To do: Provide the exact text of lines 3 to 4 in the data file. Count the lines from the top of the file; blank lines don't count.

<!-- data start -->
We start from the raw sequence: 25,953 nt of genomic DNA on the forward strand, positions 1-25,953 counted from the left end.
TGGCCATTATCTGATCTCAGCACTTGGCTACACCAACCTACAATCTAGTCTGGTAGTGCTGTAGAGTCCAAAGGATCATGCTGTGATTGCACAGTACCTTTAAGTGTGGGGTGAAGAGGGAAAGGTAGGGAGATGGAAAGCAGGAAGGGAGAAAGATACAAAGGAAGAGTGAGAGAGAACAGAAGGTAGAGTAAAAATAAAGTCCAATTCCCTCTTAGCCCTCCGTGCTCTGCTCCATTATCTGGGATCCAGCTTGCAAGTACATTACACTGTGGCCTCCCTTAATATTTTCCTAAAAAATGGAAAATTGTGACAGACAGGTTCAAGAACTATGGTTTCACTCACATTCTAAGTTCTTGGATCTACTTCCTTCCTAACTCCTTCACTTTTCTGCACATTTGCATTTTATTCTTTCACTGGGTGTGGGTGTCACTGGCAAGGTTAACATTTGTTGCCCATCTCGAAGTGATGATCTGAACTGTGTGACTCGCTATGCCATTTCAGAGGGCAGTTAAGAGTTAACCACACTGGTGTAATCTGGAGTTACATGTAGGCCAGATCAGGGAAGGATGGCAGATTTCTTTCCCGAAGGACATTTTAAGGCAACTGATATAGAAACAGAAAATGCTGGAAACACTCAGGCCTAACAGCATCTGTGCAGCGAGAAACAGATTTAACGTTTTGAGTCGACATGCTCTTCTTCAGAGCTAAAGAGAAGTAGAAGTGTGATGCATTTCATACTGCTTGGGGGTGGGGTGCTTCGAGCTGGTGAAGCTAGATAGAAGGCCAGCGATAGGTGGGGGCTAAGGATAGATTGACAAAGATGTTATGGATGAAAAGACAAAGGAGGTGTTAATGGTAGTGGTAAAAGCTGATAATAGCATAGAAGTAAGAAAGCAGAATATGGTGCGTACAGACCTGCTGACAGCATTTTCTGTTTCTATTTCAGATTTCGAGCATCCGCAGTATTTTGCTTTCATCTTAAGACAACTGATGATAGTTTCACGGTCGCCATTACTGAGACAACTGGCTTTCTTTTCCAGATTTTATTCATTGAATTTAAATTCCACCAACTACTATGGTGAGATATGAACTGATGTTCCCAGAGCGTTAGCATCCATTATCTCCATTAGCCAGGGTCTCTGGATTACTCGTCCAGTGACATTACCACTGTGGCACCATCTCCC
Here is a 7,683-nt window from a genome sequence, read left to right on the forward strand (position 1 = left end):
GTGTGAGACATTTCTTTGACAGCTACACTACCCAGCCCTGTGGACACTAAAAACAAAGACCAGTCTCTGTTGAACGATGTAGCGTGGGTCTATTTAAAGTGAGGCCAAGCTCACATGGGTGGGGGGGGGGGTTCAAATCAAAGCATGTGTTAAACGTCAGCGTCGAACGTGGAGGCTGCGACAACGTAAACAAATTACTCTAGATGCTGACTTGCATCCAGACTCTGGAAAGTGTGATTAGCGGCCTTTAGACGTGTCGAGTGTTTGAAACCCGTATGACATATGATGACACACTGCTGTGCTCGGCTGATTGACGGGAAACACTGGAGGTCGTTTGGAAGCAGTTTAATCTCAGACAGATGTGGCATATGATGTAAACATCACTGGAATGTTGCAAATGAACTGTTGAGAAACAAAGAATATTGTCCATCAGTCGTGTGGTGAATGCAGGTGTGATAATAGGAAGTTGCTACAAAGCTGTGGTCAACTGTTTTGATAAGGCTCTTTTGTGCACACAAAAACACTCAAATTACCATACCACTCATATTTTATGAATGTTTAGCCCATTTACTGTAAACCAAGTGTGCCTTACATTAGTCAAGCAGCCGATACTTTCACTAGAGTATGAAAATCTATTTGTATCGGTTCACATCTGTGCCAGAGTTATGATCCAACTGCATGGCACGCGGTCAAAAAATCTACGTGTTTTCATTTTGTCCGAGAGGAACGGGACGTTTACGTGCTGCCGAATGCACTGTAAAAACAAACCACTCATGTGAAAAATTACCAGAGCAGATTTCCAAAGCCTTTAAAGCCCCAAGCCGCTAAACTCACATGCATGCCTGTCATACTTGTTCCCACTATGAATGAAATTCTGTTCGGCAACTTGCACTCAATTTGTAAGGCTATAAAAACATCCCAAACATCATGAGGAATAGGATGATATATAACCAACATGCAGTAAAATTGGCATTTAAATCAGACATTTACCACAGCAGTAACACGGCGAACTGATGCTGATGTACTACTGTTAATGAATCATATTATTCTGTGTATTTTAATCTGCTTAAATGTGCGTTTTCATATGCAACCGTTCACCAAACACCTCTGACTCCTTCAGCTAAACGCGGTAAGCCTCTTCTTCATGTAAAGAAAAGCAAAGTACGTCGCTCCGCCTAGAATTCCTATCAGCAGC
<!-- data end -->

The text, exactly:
Here is a 7,683-nt window from a genome sequence, read left to right on the forward strand (position 1 = left end):
GTGTGAGACATTTCTTTGACAGCTACACTACCCAGCCCTGTGGACACTAAAAACAAAGACCAGTCTCTGTTGAACGATGTAGCGTGGGTCTATTTAAAGTGAGGCCAAGCTCACATGGGTGGGGGGGGGGGTTCAAATCAAAGCATGTGTTAAACGTCAGCGTCGAACGTGGAGGCTGCGACAACGTAAACAAATTACTCTAGATGCTGACTTGCATCCAGACTCTGGAAAGTGTGATTAGCGGCCTTTAGACGTGTCGAGTGTTTGAAACCCGTATGACATATGATGACACACTGCTGTGCTCGGCTGATTGACGGGAAACACTGGAGGTCGTTTGGAAGCAGTTTAATCTCAGACAGATGTGGCATATGATGTAAACATCACTGGAATGTTGCAAATGAACTGTTGAGAAACAAAGAATATTGTCCATCAGTCGTGTGGTGAATGCAGGTGTGATAATAGGAAGTTGCTACAAAGCTGTGGTCAACTGTTTTGATAAGGCTCTTTTGTGCACACAAAAACACTCAAATTACCATACCACTCATATTTTATGAATGTTTAGCCCATTTACTGTAAACCAAGTGTGCCTTACATTAGTCAAGCAGCCGATACTTTCACTAGAGTATGAAAATCTATTTGTATCGGTTCACATCTGTGCCAGAGTTATGATCCAACTGCATGGCACGCGGTCAAAAAATCTACGTGTTTTCATTTTGTCCGAGAGGAACGGGACGTTTACGTGCTGCCGAATGCACTGTAAAAACAAACCACTCATGTGAAAAATTACCAGAGCAGATTTCCAAAGCCTTTAAAGCCCCAAGCCGCTAAACTCACATGCATGCCTGTCATACTTGTTCCCACTATGAATGAAATTCTGTTCGGCAACTTGCACTCAATTTGTAAGGCTATAAAAACATCCCAAACATCATGAGGAATAGGATGATATATAACCAACATGCAGTAAAATTGGCATTTAAATCAGACATTTACCACAGCAGTAACACGGCGAACTGATGCTGATGTACTACTGTTAATGAATCATATTATTCTGTGTATTTTAATCTGCTTAAATGTGCGTTTTCATATGCAACCGTTCACCAAACACCTCTGACTCCTTCAGCTAAACGCGGTAAGCCTCTTCTTCATGTAAAGAAAAGCAAAGTACGTCGCTCCGCCTAGAATTCCTATCAGCAGC